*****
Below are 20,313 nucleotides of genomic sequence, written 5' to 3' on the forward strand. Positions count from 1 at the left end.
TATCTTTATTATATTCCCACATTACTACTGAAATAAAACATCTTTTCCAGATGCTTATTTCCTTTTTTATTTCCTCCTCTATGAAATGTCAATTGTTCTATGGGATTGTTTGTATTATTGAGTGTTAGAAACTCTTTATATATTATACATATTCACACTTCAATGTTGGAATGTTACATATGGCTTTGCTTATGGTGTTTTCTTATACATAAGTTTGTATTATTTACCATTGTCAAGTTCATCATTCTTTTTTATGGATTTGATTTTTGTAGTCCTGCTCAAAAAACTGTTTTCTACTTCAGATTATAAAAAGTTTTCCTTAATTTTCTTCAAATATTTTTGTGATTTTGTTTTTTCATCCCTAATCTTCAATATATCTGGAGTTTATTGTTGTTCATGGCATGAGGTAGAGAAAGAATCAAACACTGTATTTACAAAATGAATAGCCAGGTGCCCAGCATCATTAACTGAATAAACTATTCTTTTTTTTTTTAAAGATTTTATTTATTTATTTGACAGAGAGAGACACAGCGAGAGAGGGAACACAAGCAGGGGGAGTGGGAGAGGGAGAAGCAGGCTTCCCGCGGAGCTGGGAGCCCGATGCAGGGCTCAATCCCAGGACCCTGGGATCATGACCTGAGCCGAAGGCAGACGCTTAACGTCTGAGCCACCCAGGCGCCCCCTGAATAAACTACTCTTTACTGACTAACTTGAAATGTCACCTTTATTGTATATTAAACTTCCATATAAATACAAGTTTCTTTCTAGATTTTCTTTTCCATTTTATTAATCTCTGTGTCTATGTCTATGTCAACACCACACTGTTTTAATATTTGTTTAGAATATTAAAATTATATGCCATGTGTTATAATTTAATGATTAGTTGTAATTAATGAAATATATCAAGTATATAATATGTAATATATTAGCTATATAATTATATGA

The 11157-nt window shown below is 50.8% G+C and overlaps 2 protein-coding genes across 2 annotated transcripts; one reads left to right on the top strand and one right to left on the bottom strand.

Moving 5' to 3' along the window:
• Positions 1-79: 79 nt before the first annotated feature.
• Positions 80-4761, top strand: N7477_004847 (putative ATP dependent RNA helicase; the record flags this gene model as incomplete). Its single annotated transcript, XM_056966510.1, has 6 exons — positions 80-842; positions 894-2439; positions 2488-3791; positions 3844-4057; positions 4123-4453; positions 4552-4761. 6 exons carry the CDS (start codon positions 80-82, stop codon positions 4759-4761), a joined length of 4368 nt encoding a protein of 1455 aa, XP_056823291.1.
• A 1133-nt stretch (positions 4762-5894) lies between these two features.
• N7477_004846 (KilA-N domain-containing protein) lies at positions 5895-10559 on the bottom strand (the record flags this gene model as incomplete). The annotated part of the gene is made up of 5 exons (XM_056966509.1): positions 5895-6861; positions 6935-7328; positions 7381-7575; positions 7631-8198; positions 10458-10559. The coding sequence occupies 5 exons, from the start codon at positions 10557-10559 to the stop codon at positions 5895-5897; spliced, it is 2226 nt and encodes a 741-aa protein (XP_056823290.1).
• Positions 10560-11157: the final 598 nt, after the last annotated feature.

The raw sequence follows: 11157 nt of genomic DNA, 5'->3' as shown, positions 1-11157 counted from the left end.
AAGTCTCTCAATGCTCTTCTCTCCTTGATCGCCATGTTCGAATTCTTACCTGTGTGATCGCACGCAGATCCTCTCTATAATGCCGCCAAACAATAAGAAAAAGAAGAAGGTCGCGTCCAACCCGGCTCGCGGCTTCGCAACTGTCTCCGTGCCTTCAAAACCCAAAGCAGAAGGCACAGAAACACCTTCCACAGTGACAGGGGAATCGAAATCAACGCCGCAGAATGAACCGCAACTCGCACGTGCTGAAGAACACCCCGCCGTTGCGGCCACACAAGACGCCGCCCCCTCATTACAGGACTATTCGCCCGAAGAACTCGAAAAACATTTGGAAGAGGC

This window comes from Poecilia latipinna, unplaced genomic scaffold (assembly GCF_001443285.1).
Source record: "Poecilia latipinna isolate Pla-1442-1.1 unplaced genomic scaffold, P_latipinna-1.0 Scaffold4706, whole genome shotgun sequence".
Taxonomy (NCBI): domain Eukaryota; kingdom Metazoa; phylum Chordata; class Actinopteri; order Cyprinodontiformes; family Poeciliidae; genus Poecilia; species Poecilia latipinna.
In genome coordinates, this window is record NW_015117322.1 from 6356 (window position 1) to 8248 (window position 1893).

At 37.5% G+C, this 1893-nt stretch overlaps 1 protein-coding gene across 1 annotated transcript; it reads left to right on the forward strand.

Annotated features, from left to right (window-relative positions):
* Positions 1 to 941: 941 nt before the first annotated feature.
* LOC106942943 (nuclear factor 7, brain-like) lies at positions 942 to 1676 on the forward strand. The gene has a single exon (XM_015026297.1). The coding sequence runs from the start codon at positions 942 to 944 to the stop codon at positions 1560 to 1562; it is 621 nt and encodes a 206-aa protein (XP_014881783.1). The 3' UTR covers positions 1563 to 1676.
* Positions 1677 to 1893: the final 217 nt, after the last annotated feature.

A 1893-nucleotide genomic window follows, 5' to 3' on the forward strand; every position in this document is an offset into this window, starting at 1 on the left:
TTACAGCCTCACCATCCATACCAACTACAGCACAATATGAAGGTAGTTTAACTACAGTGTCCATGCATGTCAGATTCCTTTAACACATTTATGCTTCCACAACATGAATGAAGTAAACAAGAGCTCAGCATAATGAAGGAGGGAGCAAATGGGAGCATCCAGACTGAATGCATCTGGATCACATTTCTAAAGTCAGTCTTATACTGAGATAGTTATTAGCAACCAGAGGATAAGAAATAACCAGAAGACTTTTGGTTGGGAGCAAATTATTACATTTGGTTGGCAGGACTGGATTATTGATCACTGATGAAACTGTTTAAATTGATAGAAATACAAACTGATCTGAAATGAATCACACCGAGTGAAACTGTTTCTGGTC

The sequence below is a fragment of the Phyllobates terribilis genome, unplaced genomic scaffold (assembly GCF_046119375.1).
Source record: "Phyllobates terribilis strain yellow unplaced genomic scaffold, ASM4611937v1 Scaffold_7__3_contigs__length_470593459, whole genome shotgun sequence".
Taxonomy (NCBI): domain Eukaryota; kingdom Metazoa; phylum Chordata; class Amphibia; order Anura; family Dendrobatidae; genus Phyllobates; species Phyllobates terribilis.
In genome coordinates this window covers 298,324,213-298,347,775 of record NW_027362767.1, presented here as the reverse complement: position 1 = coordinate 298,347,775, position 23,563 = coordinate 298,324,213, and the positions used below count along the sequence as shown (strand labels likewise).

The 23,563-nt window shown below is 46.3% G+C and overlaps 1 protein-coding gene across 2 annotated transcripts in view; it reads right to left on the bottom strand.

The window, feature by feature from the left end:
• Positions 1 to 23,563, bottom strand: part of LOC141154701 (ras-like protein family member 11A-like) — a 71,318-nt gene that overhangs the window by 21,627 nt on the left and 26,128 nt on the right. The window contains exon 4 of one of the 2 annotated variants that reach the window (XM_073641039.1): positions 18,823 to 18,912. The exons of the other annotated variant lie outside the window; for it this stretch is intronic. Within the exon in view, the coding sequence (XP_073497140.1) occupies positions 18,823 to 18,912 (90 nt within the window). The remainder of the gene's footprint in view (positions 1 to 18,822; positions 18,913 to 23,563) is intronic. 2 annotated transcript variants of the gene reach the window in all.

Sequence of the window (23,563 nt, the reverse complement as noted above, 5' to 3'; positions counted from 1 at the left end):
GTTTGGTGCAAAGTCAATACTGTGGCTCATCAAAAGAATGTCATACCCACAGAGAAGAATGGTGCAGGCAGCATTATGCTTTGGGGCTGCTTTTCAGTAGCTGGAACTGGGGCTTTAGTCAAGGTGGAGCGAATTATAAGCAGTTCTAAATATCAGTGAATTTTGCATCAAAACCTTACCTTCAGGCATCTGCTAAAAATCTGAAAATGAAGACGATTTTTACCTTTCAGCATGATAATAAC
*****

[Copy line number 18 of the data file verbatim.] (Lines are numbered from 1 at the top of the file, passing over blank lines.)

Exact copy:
* Positions 1 to 941: 941 nt before the first annotated feature.